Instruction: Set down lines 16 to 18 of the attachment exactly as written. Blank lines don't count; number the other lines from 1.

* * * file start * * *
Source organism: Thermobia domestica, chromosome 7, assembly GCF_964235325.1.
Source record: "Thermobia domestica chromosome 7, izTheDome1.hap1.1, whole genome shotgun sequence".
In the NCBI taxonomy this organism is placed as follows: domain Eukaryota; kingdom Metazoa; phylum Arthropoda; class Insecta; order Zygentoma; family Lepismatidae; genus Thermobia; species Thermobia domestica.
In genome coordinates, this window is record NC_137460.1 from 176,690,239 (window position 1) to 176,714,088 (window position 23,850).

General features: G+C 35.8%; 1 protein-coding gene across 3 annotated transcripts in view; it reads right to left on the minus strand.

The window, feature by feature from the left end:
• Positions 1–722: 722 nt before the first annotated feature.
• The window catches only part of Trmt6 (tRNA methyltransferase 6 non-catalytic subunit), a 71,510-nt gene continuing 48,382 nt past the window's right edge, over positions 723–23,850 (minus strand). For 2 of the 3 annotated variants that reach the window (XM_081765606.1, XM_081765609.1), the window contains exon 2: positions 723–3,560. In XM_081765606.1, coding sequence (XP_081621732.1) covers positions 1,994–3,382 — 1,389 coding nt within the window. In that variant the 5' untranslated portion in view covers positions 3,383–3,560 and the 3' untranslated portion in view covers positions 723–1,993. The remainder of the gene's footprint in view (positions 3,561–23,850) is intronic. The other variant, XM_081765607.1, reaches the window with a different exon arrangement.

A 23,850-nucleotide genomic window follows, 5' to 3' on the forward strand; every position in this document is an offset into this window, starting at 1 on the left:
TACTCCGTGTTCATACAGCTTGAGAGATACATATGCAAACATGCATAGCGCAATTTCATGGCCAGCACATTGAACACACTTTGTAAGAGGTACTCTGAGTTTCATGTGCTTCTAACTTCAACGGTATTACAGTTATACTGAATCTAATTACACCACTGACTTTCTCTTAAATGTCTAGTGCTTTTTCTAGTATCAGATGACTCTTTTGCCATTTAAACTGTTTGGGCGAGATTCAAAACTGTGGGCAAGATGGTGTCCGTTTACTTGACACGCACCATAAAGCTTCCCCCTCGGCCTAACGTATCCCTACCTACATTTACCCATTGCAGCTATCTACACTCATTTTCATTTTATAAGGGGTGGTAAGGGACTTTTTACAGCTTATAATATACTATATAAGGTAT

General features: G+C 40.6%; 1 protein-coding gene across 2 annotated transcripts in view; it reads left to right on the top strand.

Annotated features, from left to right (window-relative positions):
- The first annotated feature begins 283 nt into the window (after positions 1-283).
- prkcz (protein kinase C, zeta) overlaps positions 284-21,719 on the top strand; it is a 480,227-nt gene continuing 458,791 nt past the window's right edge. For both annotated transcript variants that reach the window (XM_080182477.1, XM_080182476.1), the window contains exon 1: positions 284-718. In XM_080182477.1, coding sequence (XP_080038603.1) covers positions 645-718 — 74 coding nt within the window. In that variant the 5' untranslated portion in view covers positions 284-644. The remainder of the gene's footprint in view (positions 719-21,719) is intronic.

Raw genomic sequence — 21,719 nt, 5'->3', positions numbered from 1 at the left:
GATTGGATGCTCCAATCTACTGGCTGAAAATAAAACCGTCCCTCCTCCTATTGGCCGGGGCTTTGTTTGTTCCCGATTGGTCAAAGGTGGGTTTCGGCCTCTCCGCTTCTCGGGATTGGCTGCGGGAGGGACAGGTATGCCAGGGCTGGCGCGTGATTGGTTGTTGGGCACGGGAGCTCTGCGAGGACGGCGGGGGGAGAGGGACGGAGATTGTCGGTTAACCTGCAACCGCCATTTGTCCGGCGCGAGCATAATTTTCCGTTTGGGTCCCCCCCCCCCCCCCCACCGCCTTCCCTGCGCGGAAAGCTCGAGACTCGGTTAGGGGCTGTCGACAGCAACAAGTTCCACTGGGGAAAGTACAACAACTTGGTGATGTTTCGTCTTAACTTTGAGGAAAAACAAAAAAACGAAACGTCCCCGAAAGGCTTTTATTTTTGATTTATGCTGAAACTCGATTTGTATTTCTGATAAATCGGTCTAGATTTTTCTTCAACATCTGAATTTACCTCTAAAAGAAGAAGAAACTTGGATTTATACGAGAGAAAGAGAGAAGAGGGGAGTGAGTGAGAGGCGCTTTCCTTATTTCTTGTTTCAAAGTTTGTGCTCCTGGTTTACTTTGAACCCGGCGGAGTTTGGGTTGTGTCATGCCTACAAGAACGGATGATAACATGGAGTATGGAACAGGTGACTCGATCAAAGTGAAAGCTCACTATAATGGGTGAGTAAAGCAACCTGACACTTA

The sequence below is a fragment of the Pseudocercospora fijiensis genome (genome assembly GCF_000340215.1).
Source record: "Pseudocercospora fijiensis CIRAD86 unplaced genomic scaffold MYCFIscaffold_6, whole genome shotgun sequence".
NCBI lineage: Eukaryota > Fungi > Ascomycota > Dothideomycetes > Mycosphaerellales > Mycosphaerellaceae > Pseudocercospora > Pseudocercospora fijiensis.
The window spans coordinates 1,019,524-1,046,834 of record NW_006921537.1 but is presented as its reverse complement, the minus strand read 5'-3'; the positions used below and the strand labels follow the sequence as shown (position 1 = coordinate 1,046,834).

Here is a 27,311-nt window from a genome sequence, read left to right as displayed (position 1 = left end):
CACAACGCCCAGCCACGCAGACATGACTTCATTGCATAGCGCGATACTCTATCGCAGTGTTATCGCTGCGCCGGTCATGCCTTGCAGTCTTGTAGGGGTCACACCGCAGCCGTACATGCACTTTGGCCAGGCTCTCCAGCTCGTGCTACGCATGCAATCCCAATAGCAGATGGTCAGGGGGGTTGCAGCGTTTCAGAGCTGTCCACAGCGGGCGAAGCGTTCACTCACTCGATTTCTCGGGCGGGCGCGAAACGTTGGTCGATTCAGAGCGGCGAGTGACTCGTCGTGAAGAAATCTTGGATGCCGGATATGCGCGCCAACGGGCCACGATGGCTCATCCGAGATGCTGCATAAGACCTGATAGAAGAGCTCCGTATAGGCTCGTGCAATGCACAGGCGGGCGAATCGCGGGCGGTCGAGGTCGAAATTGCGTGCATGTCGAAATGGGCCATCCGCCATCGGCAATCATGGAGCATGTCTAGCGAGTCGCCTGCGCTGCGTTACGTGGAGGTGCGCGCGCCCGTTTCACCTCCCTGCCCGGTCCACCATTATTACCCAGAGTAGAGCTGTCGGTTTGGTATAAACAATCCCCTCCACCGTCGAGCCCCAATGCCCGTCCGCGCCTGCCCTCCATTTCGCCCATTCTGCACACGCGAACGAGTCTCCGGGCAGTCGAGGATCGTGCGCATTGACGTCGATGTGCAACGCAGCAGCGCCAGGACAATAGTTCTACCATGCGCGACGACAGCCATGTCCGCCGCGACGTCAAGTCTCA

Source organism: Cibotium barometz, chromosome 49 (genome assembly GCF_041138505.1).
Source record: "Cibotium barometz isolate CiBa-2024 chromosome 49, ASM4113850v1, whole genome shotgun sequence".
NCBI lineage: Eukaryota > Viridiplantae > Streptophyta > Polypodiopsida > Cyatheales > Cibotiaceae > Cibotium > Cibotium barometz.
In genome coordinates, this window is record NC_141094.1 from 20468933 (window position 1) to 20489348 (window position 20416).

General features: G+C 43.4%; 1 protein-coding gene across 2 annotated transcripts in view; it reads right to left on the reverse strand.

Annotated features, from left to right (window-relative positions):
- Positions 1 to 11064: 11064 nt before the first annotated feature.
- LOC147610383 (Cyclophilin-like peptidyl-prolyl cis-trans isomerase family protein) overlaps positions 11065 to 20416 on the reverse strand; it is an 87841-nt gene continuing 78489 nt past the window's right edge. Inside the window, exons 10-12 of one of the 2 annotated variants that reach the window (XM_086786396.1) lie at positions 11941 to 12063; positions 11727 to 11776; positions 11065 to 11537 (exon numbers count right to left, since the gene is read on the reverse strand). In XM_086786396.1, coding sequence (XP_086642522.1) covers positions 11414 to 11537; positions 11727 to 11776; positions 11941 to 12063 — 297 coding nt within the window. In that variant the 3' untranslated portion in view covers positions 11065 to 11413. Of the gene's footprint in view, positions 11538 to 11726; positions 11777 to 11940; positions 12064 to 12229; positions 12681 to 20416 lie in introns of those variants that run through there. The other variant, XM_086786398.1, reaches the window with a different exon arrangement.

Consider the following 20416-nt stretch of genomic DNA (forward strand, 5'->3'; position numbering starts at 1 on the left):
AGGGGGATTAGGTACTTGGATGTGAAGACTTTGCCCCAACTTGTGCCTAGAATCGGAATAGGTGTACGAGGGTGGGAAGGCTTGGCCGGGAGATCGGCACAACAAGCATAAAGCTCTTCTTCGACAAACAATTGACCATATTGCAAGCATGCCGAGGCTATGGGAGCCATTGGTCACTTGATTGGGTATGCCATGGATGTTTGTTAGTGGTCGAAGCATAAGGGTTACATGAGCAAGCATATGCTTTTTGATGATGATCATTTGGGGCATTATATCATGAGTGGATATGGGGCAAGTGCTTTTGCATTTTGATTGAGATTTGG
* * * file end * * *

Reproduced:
GATTGGATGCTCCAATCTACTGGCTGAAAATAAAACCGTCCCTCCTCCTATTGGCCGGGGCTTTGTTTGTTCCCGATTGGTCAAAGGTGGGTTTCGGCCTCTCCGCTTCTCGGGATTGGCTGCGGGAGGGACAGGTATGCCAGGGCTGGCGCGTGATTGGTTGTTGGGCACGGGAGCTCTGCGAGGACGGCGGGGGGAGAGGGACGGAGATTGTCGGTTAACCTGCAACCGCCATTTGTCCGGCGCGAGCATAATTTTCCGTTTGGGTCCCCCCCCCCCCCCCCACCGCCTTCCCTGCGCGGAAAGCTCGAGACTCGGTTAGGGGCTGTCGACAGCAACAAGTTCCACTGGGGAAAGTACAACAACTTGGTGATGTTTCGTCTTAACTTTGAGGAAAAACAAAAAAACGAAACGTCCCCGAAAGGCTTTTATTTTTGATTTATGCTGAAACTCGATTTGTATTTCTGATAAATCGGTCTAGATTTTTCTTCAACATCTGAATTTACCTCTAAAAGAAGAAGAAACTTGGATTTATACGAGAGAAAGAGAGAAGAGGGGAGTGAGTGAGAGGCGCTTTCCTTATTTCTTGTTTCAAAGTTTGTGCTCCTGGTTTACTTTGAACCCGGCGGAGTTTGGGTTGTGTCATGCCTACAAGAACGGATGATAACATGGAGTATGGAACAGGTGACTCGATCAAAGTGAAAGCTCACTATAATGGGTGAGTAAAGCAACCTGACACTTA

The sequence below is a fragment of the Pseudocercospora fijiensis genome (genome assembly GCF_000340215.1).
Source record: "Pseudocercospora fijiensis CIRAD86 unplaced genomic scaffold MYCFIscaffold_6, whole genome shotgun sequence".